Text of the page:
on the following morning (Sunday.) The family retired to bed about ten
o'clock.--Fitzgerald and Lay slept together. Fitzgerald's wife, their
daughter Elizabeth, and a young child slept in another room, off the
kitchen. About twelve o clock [sic] the females heard the cry of
murder, and Lay was seen forcing the door of their bed-room with a
razor in his hand. Elizabeth caught hold of the razor ; he seized her,
but she soon disengaged herself and alarmed the neighbours, when Lay
fled. Fitzgerald was found with his throat cut from ear to ear, which
caused his death immediately. Expresses were sent in every direction,
and the murderer was apprehended by the country people, near Black
Church, on Monday, who conducted him to Naas gaol. Had it not been for
the exertion of the girl, it is thought he would have murdered the
whole family. Lay says he is a native of Lancashire, and that he
deserted from the 86th Regiment in April ; and that when he was
quartered in Dublin he married Catherine, the daughter of John
Fitzgerald, whom he murdered.
Meeting at the Sessions-House, Newry.
At the Adjourned Meeting on Wednesday, on the subject
Police-Bill, Mr. Geo. Ogle presided. The object was to receive the
Report of the Committee appointed at the former Meeting.
Mr. O'Hanlon read the Report.--It stated, that the
their appointment, proceeded immediately to collect subscriptions, to
enable the inhabitants to oppose the Police-Bill ; and such had been
the liberality of the town, that a sum fully adequate, it was hoped, to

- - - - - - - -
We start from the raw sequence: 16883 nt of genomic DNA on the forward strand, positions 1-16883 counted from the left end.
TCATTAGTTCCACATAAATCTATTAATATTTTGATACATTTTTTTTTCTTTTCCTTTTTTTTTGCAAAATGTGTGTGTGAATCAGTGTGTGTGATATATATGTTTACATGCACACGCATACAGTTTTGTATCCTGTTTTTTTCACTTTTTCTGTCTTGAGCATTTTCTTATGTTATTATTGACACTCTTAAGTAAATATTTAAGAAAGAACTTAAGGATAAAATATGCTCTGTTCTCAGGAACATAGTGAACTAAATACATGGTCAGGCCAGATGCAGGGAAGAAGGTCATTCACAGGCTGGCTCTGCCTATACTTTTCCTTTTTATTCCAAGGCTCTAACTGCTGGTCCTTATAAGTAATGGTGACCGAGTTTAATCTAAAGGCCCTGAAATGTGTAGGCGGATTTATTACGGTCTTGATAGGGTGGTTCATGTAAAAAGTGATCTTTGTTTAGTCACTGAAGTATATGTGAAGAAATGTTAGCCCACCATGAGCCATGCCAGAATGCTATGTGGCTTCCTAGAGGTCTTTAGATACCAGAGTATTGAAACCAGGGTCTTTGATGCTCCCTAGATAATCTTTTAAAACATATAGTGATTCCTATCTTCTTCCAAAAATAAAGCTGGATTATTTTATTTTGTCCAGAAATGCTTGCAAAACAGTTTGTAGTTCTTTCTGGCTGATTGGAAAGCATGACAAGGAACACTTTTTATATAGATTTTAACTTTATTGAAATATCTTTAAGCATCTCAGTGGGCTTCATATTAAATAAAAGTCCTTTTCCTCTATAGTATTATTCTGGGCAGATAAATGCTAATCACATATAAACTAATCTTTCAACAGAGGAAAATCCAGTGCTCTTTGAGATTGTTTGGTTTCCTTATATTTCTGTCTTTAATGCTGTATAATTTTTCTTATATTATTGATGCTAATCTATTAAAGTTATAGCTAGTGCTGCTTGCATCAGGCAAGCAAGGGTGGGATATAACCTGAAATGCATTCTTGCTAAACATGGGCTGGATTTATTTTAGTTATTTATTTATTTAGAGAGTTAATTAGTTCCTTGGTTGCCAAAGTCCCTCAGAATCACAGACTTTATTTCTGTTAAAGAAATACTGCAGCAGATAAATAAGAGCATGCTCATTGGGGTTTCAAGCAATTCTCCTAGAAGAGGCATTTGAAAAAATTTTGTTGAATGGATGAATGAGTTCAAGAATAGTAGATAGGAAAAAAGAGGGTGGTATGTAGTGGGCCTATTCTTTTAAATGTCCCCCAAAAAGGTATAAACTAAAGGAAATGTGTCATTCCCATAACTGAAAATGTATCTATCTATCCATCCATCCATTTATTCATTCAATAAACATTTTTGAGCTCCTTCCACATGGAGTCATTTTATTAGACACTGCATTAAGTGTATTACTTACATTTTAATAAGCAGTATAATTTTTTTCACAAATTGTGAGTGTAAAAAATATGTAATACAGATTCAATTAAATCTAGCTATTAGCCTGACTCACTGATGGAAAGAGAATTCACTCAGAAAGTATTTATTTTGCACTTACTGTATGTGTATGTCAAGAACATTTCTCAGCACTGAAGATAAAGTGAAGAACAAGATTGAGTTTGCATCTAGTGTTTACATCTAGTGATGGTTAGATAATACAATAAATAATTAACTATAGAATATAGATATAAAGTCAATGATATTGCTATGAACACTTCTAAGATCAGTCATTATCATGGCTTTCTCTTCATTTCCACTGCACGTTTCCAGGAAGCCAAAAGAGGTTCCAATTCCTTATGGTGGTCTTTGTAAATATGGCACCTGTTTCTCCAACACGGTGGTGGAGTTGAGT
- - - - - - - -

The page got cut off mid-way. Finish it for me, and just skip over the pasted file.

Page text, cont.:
the purpose, was raised in a short time. The Committee had prepared a
Petition to the two Houses of Parliament--which, if adopted by the
Meeting, they recommended to be forwarded to Mr. Brougham, with a
request that he would support the prayer thereof; they also recommended
that the leading Members of Parliament should be written to, in order
to interest them on the subject. The Report adverted to the propriety
of strictly confining the signatures to the Petition to those properly
qualified, as occupiers of houses of the yearly value of £5 and
The draught of the Petition to Parliament was read by
son ; and on the motion of Mr. Maguire, seconded by Mr. Waring, was
adopted by the Meeting.
A series of resolutions were then moved by Mr.
Maguire, seconded by Mr. J. Waring, and agreed to nem. con.
A Vote of Thanks to Mr. O'Hanlon, moved by Mr. P.
Sharkey, seconded by Mr. I Smith, was carried with loud acclamations.
Mr. O'Hanlon returned his acknowledgments for the
high honour the
Meeting had done him ; and thanks having been given to the Chairman,
the Meeting dispersed.
The Late Fatal Occurrence at Shenley.
The Coroner's Jury was assembled at 10 o'clock in the
Monday, pursuant to adjournment. Before the inquisition was opened, Mr.
Noel stated to Mr. Stephen, the attorney in the suit against Mr.
Connolly, that he was instructed by Captain Nestor, (12th foot) to
bring an action against the Magistrates, and the other persons who
trespasses on the latter gentleman's property, in the arrest of Mr.
Several witnesses were examined, after which the
coroner summed up.
The Jury then retired for an hour and a quarter, when they returned and
pronoucned [sic] the following verdict:--
Patrick Connolly, Guilty of Murder in the first
degree: and Hugh
Moran, Edward Trayers, Elizabeth Brown, Amelia Morgan, Guilty of Murder
in the second degree (as accessories)." The Jury were then discharged.
It was stated in the course of the proceedings, that
the prisoners had been fully committed before this verdict.
In the course of the examination, a gentleman entered
inquest-room, and announced himself as Mr. Minchin, of Gray's inn, the
agent of Messrs. Minchin and Son, of Gosport, who were appointed by Mr.
Connolly's family to conduct his defence. He was furnished with a seat
at the table, nearthe [sic] Coroner.